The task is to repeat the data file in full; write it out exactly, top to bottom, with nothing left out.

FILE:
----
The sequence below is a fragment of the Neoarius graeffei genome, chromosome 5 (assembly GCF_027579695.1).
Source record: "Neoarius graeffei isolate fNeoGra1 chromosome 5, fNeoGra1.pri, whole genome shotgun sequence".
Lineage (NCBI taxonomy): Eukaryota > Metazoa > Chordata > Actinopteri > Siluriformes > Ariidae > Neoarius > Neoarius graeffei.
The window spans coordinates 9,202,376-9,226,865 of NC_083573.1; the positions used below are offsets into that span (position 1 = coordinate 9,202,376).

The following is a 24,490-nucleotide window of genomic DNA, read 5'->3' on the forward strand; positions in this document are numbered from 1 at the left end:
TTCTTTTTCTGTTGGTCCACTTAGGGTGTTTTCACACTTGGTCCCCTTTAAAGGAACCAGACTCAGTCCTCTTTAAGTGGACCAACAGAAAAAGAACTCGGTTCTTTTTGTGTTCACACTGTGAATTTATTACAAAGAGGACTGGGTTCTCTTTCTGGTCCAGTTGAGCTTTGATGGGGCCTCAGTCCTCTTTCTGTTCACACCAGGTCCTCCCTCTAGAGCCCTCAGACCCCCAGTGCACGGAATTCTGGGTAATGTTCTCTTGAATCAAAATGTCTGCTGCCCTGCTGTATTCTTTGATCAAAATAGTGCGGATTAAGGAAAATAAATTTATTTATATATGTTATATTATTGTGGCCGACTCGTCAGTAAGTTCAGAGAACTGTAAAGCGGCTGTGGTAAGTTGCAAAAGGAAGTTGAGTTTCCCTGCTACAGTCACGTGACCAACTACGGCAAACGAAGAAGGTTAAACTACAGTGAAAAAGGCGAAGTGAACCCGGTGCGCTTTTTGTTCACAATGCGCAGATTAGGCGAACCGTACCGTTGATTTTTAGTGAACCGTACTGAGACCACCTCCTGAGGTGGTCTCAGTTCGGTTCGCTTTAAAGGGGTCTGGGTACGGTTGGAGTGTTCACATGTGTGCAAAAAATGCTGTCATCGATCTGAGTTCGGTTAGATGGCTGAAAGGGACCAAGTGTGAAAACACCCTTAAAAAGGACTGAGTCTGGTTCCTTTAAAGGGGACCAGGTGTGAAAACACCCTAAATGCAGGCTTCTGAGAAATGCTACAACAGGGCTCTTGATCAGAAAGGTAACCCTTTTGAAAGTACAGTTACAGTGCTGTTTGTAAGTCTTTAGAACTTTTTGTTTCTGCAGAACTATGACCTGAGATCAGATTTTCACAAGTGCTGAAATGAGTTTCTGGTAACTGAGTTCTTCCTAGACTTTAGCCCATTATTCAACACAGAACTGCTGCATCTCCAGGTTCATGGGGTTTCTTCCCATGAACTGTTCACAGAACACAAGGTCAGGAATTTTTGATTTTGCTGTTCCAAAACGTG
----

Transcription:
The sequence below is a fragment of the Neoarius graeffei genome, chromosome 5 (assembly GCF_027579695.1).
Source record: "Neoarius graeffei isolate fNeoGra1 chromosome 5, fNeoGra1.pri, whole genome shotgun sequence".
Lineage (NCBI taxonomy): Eukaryota > Metazoa > Chordata > Actinopteri > Siluriformes > Ariidae > Neoarius > Neoarius graeffei.
The window spans coordinates 9,202,376-9,226,865 of NC_083573.1; the positions used below are offsets into that span (position 1 = coordinate 9,202,376).

The following is a 24,490-nucleotide window of genomic DNA, read 5'->3' on the forward strand; positions in this document are numbered from 1 at the left end:
TTCTTTTTCTGTTGGTCCACTTAGGGTGTTTTCACACTTGGTCCCCTTTAAAGGAACCAGACTCAGTCCTCTTTAAGTGGACCAACAGAAAAAGAACTCGGTTCTTTTTGTGTTCACACTGTGAATTTATTACAAAGAGGACTGGGTTCTCTTTCTGGTCCAGTTGAGCTTTGATGGGGCCTCAGTCCTCTTTCTGTTCACACCAGGTCCTCCCTCTAGAGCCCTCAGACCCCCAGTGCACGGAATTCTGGGTAATGTTCTCTTGAATCAAAATGTCTGCTGCCCTGCTGTATTCTTTGATCAAAATAGTGCGGATTAAGGAAAATAAATTTATTTATATATGTTATATTATTGTGGCCGACTCGTCAGTAAGTTCAGAGAACTGTAAAGCGGCTGTGGTAAGTTGCAAAAGGAAGTTGAGTTTCCCTGCTACAGTCACGTGACCAACTACGGCAAACGAAGAAGGTTAAACTACAGTGAAAAAGGCGAAGTGAACCCGGTGCGCTTTTTGTTCACAATGCGCAGATTAGGCGAACCGTACCGTTGATTTTTAGTGAACCGTACTGAGACCACCTCCTGAGGTGGTCTCAGTTCGGTTCGCTTTAAAGGGGTCTGGGTACGGTTGGAGTGTTCACATGTGTGCAAAAAATGCTGTCATCGATCTGAGTTCGGTTAGATGGCTGAAAGGGACCAAGTGTGAAAACACCCTTAAAAAGGACTGAGTCTGGTTCCTTTAAAGGGGACCAGGTGTGAAAACACCCTAAATGCAGGCTTCTGAGAAATGCTACAACAGGGCTCTTGATCAGAAAGGTAACCCTTTTGAAAGTACAGTTACAGTGCTGTTTGTAAGTCTTTAGAACTTTTTGTTTCTGCAGAACTATGACCTGAGATCAGATTTTCACAAGTGCTGAAATGAGTTTCTGGTAACTGAGTTCTTCCTAGACTTTAGCCCATTATTCAACACAGAACTGCTGCATCTCCAGGTTCATGGGGTTTCTTCCCATGAACTGTTCACAGAACACAAGGTCAGGAATTTTTGATTTTGCTGTTCCAAAACGTG